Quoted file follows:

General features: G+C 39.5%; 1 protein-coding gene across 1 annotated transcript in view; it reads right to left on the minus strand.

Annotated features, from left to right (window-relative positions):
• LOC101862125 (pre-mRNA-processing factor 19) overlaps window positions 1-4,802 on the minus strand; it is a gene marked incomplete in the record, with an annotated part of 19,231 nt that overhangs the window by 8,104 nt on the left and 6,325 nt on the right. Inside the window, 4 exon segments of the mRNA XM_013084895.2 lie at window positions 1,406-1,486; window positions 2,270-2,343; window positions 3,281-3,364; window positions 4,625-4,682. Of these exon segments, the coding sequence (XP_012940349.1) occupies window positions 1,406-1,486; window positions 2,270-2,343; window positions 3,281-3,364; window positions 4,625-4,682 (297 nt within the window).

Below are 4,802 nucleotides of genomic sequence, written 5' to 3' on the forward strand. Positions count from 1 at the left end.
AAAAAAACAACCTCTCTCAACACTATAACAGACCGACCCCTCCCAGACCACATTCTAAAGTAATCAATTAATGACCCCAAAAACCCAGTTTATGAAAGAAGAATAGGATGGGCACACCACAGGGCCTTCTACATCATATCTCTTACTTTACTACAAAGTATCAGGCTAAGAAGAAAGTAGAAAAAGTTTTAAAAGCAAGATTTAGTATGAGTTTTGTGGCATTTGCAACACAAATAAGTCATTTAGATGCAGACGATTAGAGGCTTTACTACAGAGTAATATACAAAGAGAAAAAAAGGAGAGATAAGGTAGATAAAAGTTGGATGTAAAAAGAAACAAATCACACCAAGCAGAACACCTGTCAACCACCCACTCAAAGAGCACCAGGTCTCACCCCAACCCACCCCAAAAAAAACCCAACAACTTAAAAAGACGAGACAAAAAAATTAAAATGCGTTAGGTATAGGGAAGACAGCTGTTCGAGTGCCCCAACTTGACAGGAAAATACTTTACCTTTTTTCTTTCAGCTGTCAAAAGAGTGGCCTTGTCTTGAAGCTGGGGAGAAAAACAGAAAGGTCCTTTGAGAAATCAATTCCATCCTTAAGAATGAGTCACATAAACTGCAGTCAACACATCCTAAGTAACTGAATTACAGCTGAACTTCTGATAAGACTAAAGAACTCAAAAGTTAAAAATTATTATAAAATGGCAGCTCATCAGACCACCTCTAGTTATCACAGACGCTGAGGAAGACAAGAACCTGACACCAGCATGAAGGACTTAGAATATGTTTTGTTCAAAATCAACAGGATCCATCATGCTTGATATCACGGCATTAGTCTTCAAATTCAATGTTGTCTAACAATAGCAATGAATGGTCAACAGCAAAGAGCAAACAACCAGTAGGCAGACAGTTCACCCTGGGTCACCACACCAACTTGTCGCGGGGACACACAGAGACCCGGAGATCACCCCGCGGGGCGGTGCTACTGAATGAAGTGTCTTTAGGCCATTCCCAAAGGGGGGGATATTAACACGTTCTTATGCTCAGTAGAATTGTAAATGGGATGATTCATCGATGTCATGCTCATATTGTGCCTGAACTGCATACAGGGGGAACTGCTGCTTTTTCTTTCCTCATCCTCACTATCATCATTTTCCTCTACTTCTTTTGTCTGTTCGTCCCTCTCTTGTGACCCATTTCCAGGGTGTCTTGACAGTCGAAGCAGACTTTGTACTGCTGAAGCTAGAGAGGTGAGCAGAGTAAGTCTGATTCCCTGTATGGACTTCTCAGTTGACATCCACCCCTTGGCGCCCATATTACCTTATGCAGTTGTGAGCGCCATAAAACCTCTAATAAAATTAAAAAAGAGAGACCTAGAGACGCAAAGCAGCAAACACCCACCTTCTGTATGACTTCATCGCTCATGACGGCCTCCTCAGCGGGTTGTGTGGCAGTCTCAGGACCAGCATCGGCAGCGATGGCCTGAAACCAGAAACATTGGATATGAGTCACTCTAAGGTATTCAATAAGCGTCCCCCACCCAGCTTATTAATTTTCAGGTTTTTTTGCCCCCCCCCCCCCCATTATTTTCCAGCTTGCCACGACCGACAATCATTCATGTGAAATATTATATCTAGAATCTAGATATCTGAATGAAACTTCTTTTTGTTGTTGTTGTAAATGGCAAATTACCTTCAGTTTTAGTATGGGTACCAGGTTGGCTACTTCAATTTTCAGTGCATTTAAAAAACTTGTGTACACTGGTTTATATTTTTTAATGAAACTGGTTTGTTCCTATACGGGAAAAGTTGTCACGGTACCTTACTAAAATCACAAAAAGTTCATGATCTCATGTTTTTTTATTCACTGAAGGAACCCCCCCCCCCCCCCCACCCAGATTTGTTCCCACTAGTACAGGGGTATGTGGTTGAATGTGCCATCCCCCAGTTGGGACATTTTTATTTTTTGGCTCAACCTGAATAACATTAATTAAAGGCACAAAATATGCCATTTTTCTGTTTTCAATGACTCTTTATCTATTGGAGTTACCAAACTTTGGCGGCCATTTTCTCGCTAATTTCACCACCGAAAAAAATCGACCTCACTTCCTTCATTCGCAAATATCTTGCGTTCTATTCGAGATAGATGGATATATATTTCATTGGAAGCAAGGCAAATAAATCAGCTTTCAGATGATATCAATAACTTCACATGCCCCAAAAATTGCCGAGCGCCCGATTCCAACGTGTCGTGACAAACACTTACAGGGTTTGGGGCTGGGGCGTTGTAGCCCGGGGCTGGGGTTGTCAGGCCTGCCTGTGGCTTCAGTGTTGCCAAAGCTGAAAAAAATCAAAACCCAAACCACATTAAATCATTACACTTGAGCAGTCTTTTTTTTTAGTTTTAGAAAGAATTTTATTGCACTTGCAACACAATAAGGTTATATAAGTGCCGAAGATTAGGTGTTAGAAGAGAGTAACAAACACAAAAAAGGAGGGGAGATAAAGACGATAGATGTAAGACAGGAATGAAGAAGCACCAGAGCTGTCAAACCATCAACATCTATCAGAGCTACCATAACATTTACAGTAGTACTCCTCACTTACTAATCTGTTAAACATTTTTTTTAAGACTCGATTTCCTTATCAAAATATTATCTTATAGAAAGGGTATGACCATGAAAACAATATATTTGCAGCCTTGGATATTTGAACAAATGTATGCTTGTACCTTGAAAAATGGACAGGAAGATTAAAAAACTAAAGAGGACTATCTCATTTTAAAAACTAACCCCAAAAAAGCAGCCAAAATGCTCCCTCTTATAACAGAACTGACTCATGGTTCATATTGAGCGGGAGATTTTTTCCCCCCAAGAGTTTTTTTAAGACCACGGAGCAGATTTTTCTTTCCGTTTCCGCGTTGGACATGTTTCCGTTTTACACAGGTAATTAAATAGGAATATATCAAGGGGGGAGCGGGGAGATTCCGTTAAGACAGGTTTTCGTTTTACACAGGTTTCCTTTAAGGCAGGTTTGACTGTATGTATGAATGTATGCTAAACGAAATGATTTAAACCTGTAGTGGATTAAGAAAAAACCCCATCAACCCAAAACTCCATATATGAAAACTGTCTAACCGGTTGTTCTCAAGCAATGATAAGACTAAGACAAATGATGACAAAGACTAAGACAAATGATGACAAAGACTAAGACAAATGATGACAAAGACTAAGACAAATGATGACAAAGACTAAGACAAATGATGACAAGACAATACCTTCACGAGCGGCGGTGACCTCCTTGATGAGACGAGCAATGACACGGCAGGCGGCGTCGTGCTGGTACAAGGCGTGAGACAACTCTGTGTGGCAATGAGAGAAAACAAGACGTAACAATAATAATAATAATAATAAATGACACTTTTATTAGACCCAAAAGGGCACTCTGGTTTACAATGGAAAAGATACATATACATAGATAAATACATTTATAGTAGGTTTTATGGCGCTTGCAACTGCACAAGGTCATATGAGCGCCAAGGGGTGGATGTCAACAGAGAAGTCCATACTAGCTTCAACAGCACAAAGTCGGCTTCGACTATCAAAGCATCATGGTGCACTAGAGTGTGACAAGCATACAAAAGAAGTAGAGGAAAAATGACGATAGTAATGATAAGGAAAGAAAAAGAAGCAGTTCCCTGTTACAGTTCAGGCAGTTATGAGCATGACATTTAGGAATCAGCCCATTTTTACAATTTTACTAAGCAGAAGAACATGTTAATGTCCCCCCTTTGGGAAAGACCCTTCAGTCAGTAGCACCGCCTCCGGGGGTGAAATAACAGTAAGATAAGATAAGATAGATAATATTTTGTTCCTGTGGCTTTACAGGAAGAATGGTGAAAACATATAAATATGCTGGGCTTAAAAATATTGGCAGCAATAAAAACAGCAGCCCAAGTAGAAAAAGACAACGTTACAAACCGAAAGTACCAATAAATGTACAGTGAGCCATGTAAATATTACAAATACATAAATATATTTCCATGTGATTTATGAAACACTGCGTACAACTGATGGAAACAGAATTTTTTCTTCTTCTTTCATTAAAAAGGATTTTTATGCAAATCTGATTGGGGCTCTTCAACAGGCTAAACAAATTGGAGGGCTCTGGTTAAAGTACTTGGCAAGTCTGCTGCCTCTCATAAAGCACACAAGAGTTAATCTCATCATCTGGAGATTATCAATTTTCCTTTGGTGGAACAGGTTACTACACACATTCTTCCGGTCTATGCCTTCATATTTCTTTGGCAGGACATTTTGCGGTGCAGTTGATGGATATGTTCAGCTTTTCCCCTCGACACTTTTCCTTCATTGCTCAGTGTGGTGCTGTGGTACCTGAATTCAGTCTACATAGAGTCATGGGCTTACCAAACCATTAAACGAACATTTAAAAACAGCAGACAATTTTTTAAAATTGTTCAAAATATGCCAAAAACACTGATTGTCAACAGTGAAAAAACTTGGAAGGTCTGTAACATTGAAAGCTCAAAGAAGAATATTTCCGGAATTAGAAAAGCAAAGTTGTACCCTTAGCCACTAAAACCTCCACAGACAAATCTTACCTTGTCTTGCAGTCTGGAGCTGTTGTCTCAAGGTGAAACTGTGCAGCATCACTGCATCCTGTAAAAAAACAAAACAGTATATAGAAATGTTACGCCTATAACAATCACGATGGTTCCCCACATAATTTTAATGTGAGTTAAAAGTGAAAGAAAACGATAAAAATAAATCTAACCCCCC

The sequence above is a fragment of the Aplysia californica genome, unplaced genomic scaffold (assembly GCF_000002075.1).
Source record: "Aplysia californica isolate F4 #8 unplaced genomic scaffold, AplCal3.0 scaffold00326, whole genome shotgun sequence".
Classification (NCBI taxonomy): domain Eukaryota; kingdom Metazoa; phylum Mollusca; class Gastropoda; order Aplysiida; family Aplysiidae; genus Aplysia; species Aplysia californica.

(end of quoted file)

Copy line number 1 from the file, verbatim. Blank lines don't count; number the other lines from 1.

General features: G+C 39.5%; 1 protein-coding gene across 1 annotated transcript in view; it reads right to left on the minus strand.